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NYC Tourism T-Shirts Don't Love City Workers, Say Advocates

By Amy Zimmer | March 29, 2012 7:25am
NYC & Co. partnered with C-Life and Aeropostale on a limited-edition T-shirt collection featuring city agencies.
NYC & Co. partnered with C-Life and Aeropostale on a limited-edition T-shirt collection featuring city agencies.
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NYC & Company

MANHATTAN — I ♥ El Salvador?

New T-shirts, ordered by the city's marketing agency and set to debut at popular retailer Aéropostale Thursday, feature iconic New York agencies like the NYPD, FDNY, NYC Taxi & Limousine Commission and Parks & Recreation.

But they don't bear tags saying "Made in the U.S.A."

Instead, the limited-edition shirts, which cost $9 online, are manufactured in Central America.

When NYC & Company, the official marketing and tourism agency for the city, brokered its first ever "retail marketing partnership" with Aéropostale for the collection, it did not consider where the T-shirts were being produced.

"The licensee producing the product arranges for sourcing. In this case, that's C-Life Group," a spokeswoman for NYC & Company said, referring to the apparel company headquartered in the city's fashion district that was involved in the deal that targets "fashion-forward" teens between the ages of 14 and 17.

Many advocates for the city's clothing manufacturers called it a missed opportunity to promote the city's struggling garment industry.

"There are factories in the five boroughs that can make T-shirts," said Erica Wolf, executive director of Save the Garment Center, a trade association that promotes NYC-based garment manufacturing.

"We still have the labor and the skill set to make T-shirts in this country. It is painful we're not giving any work to the city, especially when the shirts represent the city."

There are 24,000 apparel manufacturing jobs in New York City, according to the five-year-old, grassroots organization's campaign. Though the group is trying to position Midtown as the place for high-end clothing production, Wolf — who also works for designer Nanette Lepore, a staunch garment center supporter — said it still wanted to promote manufacturing in other parts of the city and country.

"Wouldn't it be even better if the T-shirts were made here? How cool would that be?" Wolf said.

"This is a lost opportunity for the city to model the way to convince other designers to bring work back to New York," noted Adam Friedman, director of the Pratt Center for Community Development which runs a "Made in NYC" initiative to help local manufacturers.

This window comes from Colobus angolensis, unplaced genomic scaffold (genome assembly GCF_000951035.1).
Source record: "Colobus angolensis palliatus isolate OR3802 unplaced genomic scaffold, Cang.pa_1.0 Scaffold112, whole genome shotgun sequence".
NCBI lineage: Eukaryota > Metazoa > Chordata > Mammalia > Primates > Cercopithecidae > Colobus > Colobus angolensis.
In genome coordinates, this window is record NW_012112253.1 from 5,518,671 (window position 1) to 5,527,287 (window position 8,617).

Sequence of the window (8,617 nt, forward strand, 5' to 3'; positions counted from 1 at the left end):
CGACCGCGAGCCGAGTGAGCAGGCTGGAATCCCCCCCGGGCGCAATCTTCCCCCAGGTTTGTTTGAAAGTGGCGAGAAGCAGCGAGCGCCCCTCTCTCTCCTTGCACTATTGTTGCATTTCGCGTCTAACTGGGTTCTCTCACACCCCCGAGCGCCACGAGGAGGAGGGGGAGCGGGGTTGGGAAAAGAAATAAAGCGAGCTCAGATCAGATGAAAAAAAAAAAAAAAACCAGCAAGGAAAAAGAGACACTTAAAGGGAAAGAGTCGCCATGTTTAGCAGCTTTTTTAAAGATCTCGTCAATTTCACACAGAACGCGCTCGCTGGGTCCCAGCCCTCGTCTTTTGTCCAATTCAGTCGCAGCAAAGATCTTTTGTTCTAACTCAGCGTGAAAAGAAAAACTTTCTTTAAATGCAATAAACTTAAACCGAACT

"Hopefully, that decision can be reversed."

The T-shirts will be sold for the next four weeks — and perhaps longer, if they're successful — at select Aéropostale stores in the U.S. and Canada, according to NYC & Company. The clothing chain will devote a portion of its proceeds to the NYPD Foundation and the FDNY Foundation.

The foundations will get 70 percent of the royalties, with the other 30 percent going to the operating costs for the program, a spokeswoman said.

"You're using New York to promote something and yet bring business elsewhere?" asked Gary Wassner, co-CEO of Hildun Corporation, which provides financial services to manufacturers and importers.

"They could do it here," he added. "Maybe it would cost a couple of dollars more. I feel it would be more important to say 'Made in New York,' and they could promote that as well."

Several advocates noted that the federal government, for instance, requires military uniforms be made in the U.S.

But Anthony Lilore, who runs RESTORE, a clothing company that makes eco-friendly T-shirts in New York, withheld judgment.

"I think this can be attacked as easily as it can be praised," Lilore said. "It's good that money is being given to the foundations."

He said that a plain white T-shirt from El Salvador could cost $1.09 plus roughly $1.25 for printing as part of a large order. For T-shirts made here, they would cost roughly $6 to manufacture and print, he said.

"Could we do a $9 T-shirt? No," Lilore said. "A $15 T-shirt? Yes."

Andrew Ward, the executive director of sourcing and designer development for the nonprofit Garment Industry Development Corporation, wasn't too outraged.

"I obviously prefer them to make it here, but we have other areas we want to focus on," he said, referring to more high-paying, high-end work in the city. "We're not going to compete with El Salvador or China or elsewhere at the end of the day."